(MayoClinic.com) Dementia is a neurological disorder that affects your ability to think, speak, reason, remember and move. While Alzheimer's disease is the most common cause of dementia, many other conditions also can cause similar symptoms. Some of these disorders get worse with time and cannot be cured. Other types respond so well to treatment, their symptoms may even be reversed.
After Alzheimer's disease, the most common forms of dementia are vascular dementia and Lewy body dementia. Sometimes, a person can have more than one of these problems at the same time. Frontotemporal dementia is less common, but may be mistaken for Alzheimer's.
In vascular dementia, arteries feeding the brain become narrowed or blocked. The onset of symptoms usually is abrupt, frequently occurring after a stroke. However, some forms of vascular dementia progress so slowly that they are difficult to distinguish from Alzheimer's disease. Some people have both Alzheimer's and vascular dementia. Vascular dementia often causes problems with thinking, language, walking, bladder control and vision. Preventing additional strokes by treating underlying diseases, such as high blood pressure, may halt the progression of vascular dementia.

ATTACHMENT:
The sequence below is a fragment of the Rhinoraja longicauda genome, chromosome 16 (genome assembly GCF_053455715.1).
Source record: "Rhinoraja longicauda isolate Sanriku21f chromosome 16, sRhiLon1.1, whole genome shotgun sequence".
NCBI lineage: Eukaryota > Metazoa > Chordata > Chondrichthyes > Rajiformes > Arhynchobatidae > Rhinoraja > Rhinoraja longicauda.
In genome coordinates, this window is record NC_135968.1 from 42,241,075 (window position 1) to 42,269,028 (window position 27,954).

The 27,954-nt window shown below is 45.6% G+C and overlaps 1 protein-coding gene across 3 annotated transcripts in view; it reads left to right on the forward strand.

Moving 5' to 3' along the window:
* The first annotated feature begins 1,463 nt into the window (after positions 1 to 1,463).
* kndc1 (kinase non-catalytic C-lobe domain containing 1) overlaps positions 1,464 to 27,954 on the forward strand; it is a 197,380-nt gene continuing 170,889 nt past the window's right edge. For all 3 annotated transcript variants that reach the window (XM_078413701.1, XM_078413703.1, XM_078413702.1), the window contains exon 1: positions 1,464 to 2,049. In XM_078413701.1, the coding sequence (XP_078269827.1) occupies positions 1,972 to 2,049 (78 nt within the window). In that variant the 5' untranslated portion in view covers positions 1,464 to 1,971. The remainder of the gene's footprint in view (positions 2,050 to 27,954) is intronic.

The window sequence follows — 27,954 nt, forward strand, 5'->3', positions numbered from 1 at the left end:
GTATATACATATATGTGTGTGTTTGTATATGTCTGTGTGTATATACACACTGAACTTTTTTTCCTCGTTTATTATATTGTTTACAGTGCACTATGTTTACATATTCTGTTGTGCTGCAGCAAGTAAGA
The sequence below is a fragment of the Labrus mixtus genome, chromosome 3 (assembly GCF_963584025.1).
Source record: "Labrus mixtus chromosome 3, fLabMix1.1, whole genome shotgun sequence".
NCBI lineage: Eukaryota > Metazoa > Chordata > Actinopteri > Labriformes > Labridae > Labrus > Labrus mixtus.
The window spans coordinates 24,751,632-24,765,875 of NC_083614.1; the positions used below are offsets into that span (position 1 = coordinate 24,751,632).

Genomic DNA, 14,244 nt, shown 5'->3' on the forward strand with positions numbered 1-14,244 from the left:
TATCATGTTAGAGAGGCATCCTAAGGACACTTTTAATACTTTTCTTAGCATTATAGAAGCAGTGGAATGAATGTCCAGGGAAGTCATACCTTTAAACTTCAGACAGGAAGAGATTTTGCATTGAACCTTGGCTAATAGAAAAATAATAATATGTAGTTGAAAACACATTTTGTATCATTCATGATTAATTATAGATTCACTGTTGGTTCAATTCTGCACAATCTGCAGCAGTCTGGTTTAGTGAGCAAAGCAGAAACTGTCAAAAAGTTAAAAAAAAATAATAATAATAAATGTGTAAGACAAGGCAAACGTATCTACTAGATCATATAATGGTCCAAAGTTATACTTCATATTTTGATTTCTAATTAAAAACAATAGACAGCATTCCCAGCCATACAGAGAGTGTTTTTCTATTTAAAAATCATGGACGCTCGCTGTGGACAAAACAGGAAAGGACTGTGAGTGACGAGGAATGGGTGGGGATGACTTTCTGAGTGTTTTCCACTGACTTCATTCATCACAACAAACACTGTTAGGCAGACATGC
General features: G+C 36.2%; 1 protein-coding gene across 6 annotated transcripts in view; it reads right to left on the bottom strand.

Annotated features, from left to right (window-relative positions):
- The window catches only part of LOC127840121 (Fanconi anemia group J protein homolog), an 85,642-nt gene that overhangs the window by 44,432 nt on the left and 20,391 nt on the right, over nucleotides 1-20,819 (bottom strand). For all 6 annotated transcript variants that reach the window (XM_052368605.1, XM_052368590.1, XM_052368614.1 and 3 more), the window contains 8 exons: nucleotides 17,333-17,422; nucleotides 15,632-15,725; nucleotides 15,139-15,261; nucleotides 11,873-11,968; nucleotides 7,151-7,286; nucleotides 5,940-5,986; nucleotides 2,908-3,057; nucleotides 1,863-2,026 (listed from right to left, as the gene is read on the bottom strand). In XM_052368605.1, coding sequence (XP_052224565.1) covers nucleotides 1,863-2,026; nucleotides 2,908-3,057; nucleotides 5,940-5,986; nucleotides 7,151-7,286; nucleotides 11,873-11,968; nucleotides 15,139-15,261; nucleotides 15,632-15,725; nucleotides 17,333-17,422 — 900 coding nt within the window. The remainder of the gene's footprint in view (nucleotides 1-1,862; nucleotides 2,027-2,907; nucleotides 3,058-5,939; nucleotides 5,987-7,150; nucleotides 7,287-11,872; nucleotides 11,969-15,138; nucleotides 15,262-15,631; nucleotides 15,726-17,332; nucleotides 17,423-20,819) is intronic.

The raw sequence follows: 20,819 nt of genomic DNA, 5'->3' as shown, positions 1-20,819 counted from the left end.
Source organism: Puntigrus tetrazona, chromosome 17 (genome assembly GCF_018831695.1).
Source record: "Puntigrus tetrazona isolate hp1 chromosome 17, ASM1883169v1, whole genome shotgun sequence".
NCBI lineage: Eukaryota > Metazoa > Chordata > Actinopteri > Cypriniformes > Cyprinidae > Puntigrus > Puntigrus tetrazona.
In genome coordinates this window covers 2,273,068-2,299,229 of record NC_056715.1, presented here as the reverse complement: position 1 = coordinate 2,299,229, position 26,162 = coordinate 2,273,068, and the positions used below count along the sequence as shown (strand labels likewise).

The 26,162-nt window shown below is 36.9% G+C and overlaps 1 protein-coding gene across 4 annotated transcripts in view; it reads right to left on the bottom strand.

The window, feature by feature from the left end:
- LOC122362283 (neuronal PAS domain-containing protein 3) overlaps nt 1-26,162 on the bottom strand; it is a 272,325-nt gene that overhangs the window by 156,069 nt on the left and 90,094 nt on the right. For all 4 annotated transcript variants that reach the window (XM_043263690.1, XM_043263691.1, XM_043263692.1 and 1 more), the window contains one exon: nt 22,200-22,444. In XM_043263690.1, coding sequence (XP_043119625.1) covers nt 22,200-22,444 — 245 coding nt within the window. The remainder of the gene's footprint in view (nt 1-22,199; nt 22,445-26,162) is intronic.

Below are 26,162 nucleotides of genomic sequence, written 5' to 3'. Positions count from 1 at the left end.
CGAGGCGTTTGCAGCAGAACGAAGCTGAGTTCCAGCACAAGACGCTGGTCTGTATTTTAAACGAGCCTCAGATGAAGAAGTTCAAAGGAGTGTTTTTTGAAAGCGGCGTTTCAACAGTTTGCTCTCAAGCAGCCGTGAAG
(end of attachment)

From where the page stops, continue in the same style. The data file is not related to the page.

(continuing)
Lewy body dementia
Lewy bodies are abnormal clumps of protein that have been found in the brains of people with Lewy body dementia, Alzheimer's disease and Parkinson's disease. This suggests that the three ailments are related, or that Lewy body dementia and Alzheimer's disease or Parkinson's disease sometimes coexist in the same person. Some people with Lewy body dementia have experienced improvements in symptoms when treated with Alzheimer's or Parkinson's medications.
Because it affects the areas of the brain that are responsible for judgment and social behavior, frontotemporal dementia can result in socially inappropriate behavior. Symptoms of this form of dementia, which runs in families, usually appear between the ages of 40 and 65.
Several less common brain disorders also can result in dementia.
Many other conditions, some reversible, can cause dementia or dementia-like symptoms.
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